During the first impeachment, Mr. Cipollone accused Representative Adam B. Schiff, the California Democrat who served as a prosecutor in that trial and now sits on the Jan. 6 committee, of making false allegations against Mr. Trump.

A year later, as the president pressed on with plans to try to overturn his defeat, Mr. Cipollone and other White House lawyers repeatedly threatened to resign if Mr. Trump went forward with some of the more extreme proposals, ultimately persuading him to back off.

Jared Kushner, Mr. Trump’s son-in-law and a former White House adviser, told the panel that Mr. Cipollone’s threats of resignation were frequent, implying that he did not take seriously his concerns and those of other members of the counsel’s office about the gravity of Mr. Trump’s plans.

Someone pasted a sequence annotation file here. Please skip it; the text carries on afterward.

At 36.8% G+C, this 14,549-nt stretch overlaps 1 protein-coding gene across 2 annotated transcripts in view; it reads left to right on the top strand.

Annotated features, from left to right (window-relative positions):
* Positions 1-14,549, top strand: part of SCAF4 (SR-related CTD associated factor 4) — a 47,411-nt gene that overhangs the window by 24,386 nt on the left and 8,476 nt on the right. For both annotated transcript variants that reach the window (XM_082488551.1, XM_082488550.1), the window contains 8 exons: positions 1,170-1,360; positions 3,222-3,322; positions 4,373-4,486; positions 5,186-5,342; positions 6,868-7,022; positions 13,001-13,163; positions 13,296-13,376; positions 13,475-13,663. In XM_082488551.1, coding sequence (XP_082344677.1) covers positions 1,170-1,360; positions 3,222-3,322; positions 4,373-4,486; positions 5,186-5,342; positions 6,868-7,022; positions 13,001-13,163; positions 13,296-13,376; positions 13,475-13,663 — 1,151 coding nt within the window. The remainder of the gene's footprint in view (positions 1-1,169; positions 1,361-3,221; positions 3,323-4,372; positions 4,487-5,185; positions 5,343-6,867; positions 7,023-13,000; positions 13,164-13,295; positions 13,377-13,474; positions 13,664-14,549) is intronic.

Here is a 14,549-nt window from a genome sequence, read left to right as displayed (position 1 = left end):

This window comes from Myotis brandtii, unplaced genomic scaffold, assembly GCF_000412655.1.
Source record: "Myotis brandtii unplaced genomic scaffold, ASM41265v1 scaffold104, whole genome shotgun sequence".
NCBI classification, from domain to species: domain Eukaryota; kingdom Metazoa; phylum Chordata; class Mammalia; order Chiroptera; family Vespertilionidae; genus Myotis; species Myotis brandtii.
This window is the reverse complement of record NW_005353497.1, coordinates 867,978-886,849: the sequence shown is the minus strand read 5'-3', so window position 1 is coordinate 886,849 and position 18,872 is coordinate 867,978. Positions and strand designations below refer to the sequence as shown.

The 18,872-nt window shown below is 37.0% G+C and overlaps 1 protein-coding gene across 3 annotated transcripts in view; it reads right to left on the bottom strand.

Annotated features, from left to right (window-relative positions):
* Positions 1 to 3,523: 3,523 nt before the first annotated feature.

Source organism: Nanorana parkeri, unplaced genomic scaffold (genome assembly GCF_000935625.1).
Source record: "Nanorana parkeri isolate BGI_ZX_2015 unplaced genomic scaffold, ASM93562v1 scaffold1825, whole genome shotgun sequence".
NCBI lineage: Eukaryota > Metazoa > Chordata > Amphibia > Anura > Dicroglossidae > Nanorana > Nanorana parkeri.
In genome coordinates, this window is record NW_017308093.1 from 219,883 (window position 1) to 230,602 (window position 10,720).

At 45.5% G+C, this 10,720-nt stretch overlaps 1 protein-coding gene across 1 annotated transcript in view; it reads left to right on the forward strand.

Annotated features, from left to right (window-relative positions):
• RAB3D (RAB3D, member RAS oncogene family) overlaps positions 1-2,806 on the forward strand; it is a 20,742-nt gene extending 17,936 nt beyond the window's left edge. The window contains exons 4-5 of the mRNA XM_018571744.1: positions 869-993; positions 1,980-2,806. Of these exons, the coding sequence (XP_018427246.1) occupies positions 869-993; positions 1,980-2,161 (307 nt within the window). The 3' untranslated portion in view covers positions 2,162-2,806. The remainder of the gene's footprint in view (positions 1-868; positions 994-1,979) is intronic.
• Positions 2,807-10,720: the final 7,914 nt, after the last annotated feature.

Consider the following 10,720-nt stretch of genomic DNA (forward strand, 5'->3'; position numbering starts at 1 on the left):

“Him and the team were always saying: ‘Oh we’re going to resign. We’re not going to be here if this happens, if that happens,’” Mr. Kushner said in videotaped testimony, a clip of which was played during the first public hearing. “So I kind of took it to just be whining.”

Maggie Haberman is a White House correspondent. She joined The Times in 2015 as a campaign correspondent and was part of a team that won a Pulitzer Prize in 2018 for reporting on President Trump’s advisers and their connections to Russia. @maggieNYT

Luke Broadwater covers Congress. He was the lead reporter on a series of investigative articles at The Baltimore Sun that won a Pulitzer Prize and a George Polk Award in 2020. @lukebroadwater